• Myriam

      Forgot to add. I did not night-wean until that second bout of sleep training at 14 months. I used dreamfeeds, twice a night, than once a night until then.

  • KristenSue

    to add another experience: most times my kids don’t fall asleep right away. The baby may still be angry at me for ending book time and yell/cry. Most of the time my kids take a while to fall asleep. The baby rolls around in his crib with the blanket and lovies. My 4-yr old talks. a lot. she sometimes will be up an hour after ‘bedtime’ just talking.

    but they are both quite, in their rooms and in bedtime ‘mode,’ which I consider success!

  • Lindsay

    Oh man, PLEASE don’t feel guilty about this. Just to add a different perspective here, we are a complete non-sleep training, non-CIO (and yes, sorry, but I consider Ferber CIO, along with all the other methods that have you leave your child while he/she is crying). But I am anti-sleep-training FOR MY KID. And JUST for my kid. Because I know my kid and myself and my family better than ANYONE ELSE. But YOU know yourself and your kid better than anyone, and the fact that you are so strongly considering it means that it is almost DEFINITELY the right choice for your family.

    I apologize for my excessive use of capital letters here, but PLEASE don’t let the judgy judger-sons get to you. You know what’s right for you and for your kid. Talk to your therapist and take some action. You got this!! 🙂

  • Emily

    I think one of the most successful things we did was the pre-bed routine. It doesn’t even have to take long, but its a few steps we do so that our daughter knows “oh, ok now it’s bedtime”. It basically just consists of us going around the room – first we turn on the music player/projector, then we turn on the nightlight, then turn off the ceiling light, hugs and kisses and finally tucked into bed. We’ve done it since she was 5 months or so (she’s 14mo now) and obviously it hasn’t always been perfect, but you can see the difference in the time it takes her to settle down if, say, grandma puts her to bed and without the pre-bed stuff.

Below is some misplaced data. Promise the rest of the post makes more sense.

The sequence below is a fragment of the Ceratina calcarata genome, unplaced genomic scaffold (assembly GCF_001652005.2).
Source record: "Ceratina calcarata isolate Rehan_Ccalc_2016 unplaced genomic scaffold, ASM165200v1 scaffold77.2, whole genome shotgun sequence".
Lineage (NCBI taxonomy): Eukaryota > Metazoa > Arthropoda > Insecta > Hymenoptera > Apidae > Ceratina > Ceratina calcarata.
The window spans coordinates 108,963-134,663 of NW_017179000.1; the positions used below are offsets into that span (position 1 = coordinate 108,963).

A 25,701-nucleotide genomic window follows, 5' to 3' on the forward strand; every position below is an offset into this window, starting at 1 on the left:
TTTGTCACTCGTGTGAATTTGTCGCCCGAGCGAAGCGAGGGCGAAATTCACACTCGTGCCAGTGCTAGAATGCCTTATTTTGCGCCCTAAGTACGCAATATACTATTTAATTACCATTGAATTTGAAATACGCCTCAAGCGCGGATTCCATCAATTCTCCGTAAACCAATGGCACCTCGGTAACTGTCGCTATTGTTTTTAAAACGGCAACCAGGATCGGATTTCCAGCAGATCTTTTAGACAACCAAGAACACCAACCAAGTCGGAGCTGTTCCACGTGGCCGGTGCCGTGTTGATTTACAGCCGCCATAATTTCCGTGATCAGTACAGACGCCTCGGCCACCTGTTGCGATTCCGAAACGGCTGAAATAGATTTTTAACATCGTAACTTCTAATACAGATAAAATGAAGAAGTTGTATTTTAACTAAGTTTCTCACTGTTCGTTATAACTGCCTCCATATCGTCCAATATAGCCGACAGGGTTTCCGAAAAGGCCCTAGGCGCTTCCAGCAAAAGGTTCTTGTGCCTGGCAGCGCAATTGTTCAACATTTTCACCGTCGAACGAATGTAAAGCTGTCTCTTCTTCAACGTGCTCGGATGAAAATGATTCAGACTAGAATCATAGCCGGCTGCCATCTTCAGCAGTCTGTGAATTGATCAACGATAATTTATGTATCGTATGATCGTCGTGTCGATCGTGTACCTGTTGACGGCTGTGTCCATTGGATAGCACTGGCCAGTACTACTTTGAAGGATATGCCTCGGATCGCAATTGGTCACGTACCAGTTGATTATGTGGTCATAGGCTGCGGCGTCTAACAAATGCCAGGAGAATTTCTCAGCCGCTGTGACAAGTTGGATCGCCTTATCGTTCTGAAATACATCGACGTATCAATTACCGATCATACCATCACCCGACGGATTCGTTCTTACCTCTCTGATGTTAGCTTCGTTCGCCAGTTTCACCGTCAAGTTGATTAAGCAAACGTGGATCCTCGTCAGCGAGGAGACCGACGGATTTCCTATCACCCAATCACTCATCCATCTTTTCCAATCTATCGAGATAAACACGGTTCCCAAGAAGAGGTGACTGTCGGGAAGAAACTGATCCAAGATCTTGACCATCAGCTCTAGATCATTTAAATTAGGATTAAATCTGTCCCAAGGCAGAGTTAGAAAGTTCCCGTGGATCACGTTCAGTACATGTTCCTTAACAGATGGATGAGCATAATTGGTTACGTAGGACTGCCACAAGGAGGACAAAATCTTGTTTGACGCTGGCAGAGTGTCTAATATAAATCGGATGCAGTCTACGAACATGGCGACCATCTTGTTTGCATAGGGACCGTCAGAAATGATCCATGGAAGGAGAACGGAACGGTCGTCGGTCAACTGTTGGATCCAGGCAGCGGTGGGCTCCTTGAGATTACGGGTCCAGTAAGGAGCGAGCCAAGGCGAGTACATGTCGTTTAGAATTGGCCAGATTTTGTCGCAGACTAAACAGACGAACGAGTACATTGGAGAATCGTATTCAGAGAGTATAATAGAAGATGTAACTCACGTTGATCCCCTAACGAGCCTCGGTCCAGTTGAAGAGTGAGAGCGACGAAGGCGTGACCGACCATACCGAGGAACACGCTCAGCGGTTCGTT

Also, I’d agree with a previous poster that a successful bedtime isn’t one that doesn’t include any tears/fuss. Our daughter might spend a few minutes fussing before falling asleep, or she’ll babble to herself. As long as she’s not really getting worked up, we just wait it out listening to the monitor. 
    Good luck with your sleep training! You definitely won’t regret it. 

  • Autumn

    Becoming a parent responsible for 2 small people is TOUGH!  Even without all the stuff your life threw at you!  You are doing great and surviving and loving your kids!  Sleep training is often a parent’s first taste of “tough love”   It sucks, but in the long run, it is beneficial for everyone involved.  That being said, it’s still not easy.

    We did the Sleep lady shuffle with our older daughter who only would nurse to sleep, which after 14 months and a week of it not working (of course when my husband was gone for work) was a bit of panic.  It was hard, and I didn’t even do much, as my wonderful husband did most of the dirty work as he couldn’t fall back to offering Boob.   We were resolved that any future kids we wouldn’t let it get to that point.

    Now we have a 3 month old, and I’m “pre-training” her.  She’s not a fan of naps, so we nurse, rock, pace, and after 10 minutes, swaddle and into the crib.  Then I leave for a minute just to give her time to work things out.  Usually I hit up the ladies room, and how she’s doing by the I’m back lets me know if more snuggles and pacing are needed, or if she’s working things out.  We will get more serious as she gets older, but sometimes baby steps are a good beginning too.  

    And a video monitor is totally worth it.  Especially so you know if it’s worth getting yourself out of your warm bed at night without leaving said warm bed at night

  • Becky

    Just to echo…it won’t mean they cry every time you put them to bed forever. After following a combo of Ferber, amalah and my heart and 3 days of (more than was already) hellish sleep, our then15mo now 25mo happily asks for her cot an chatters away before lining up all her toys and putting herself to sleep. She LOVES her room, loves her cot, loves to sleep! So as worried as I was about acrewing her up, NO GUILT, mamma! They will be fine. DEF tag team, def follow your gut (eg if she is Sick or something and doesn’t settle now I don’t mind a few nights of crutches as she goes back on track pretty easily) and def def def know that you’re helping kiddo with a skill for life.